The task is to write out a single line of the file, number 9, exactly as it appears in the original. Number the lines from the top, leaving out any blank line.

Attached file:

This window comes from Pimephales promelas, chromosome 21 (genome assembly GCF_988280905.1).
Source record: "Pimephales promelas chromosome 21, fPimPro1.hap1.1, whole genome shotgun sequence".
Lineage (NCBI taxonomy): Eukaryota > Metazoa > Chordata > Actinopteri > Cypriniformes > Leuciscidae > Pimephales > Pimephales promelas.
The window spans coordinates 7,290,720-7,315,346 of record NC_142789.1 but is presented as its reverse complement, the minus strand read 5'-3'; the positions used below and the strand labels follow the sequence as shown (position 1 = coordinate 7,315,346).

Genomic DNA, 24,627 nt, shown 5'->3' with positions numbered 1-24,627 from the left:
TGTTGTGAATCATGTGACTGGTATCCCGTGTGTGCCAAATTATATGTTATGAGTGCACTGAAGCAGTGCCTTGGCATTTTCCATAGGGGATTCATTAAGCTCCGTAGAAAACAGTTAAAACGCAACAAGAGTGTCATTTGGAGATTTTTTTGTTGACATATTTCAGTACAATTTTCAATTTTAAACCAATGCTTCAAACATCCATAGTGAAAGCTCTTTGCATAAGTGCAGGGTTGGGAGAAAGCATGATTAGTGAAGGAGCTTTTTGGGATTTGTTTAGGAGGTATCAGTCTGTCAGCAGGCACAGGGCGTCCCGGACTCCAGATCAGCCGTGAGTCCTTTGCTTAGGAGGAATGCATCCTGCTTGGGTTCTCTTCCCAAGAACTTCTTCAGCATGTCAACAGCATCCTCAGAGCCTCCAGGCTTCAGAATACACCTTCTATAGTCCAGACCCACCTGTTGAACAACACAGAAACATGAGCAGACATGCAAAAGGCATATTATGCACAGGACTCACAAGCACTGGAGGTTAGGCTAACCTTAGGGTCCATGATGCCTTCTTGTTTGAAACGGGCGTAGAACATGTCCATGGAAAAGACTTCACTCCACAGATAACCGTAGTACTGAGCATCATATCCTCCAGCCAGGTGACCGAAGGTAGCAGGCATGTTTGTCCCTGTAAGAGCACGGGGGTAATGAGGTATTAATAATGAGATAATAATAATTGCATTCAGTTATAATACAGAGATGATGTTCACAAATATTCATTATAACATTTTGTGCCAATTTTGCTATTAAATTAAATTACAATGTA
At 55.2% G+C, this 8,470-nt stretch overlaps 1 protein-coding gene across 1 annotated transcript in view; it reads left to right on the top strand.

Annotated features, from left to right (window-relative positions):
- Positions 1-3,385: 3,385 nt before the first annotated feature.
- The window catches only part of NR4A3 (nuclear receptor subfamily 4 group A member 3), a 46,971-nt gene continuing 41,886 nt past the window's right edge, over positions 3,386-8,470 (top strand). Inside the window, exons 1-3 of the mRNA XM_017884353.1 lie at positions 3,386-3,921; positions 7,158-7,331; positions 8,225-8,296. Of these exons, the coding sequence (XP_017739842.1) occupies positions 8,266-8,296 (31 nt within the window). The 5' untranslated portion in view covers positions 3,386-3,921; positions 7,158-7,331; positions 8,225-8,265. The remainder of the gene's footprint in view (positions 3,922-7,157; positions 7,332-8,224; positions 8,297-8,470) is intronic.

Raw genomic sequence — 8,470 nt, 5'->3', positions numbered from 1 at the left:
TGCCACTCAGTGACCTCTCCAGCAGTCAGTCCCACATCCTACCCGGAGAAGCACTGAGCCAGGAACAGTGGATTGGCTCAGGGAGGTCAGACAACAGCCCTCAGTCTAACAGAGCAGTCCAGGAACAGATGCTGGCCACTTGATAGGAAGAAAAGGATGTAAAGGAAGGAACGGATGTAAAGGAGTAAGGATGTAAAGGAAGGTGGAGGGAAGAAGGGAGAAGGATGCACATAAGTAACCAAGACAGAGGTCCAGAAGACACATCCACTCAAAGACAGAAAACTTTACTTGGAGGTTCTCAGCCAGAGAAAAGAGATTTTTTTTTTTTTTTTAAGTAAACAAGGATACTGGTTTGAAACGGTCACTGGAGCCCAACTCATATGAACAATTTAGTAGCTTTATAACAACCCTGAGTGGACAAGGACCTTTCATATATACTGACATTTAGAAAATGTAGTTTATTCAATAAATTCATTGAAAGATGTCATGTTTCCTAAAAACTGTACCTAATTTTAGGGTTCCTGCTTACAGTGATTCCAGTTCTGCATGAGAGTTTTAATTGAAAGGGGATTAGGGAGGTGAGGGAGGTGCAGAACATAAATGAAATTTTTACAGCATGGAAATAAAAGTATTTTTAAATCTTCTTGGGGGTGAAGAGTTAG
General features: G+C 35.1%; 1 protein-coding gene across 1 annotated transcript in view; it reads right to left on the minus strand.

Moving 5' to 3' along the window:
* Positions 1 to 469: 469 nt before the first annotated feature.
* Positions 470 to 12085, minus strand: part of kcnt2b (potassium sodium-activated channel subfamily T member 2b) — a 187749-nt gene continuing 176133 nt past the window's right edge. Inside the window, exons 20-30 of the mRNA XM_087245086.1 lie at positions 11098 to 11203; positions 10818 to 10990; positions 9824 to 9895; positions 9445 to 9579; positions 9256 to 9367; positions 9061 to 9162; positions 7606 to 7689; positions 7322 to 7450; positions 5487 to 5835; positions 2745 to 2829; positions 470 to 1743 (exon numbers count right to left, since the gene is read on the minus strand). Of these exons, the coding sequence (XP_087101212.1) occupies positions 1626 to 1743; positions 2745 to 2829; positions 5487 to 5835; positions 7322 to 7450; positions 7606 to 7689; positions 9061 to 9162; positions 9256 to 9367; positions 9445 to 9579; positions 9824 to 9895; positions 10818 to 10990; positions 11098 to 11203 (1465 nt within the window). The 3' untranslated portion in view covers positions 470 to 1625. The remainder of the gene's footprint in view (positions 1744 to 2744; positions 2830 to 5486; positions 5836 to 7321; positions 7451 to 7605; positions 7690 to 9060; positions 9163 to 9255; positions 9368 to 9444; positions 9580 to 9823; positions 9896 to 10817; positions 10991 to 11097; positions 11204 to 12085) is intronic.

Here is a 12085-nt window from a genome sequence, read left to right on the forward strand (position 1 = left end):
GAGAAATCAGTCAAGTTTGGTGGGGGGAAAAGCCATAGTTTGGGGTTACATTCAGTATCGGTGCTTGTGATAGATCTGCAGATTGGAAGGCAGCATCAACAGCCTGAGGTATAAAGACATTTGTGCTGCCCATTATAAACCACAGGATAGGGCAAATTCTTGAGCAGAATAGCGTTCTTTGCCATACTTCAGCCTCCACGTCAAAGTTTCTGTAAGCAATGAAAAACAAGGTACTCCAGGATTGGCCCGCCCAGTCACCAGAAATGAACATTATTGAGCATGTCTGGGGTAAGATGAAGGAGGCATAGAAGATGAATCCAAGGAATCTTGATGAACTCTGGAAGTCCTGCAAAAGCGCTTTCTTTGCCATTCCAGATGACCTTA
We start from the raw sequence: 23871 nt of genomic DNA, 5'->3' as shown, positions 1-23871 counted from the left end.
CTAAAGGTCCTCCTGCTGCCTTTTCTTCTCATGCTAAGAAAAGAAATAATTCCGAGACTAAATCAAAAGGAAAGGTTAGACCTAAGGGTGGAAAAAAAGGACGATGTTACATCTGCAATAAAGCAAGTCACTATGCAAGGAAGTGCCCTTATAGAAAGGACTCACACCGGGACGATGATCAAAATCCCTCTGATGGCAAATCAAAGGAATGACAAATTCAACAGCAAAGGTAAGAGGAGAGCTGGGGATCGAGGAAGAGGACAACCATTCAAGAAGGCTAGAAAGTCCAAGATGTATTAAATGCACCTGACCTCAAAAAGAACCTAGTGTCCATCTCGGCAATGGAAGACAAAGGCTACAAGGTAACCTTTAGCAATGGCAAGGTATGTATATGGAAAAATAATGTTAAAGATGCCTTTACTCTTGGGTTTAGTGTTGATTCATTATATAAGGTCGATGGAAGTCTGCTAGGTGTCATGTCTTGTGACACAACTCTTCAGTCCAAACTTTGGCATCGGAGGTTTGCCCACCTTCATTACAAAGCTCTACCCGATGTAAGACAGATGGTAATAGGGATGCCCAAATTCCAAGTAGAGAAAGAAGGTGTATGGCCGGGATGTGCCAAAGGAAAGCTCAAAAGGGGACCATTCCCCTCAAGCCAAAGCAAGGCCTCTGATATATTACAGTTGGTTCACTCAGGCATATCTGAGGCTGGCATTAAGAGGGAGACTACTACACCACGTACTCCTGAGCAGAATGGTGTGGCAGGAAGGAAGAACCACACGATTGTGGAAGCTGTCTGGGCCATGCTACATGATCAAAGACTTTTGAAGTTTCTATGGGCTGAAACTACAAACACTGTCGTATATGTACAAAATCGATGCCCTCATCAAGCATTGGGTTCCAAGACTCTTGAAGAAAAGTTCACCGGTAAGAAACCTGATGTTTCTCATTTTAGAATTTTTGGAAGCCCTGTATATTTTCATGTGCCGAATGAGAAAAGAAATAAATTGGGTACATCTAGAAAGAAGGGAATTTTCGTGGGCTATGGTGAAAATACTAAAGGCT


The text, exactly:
- Positions 1-3,385: 3,385 nt before the first annotated feature.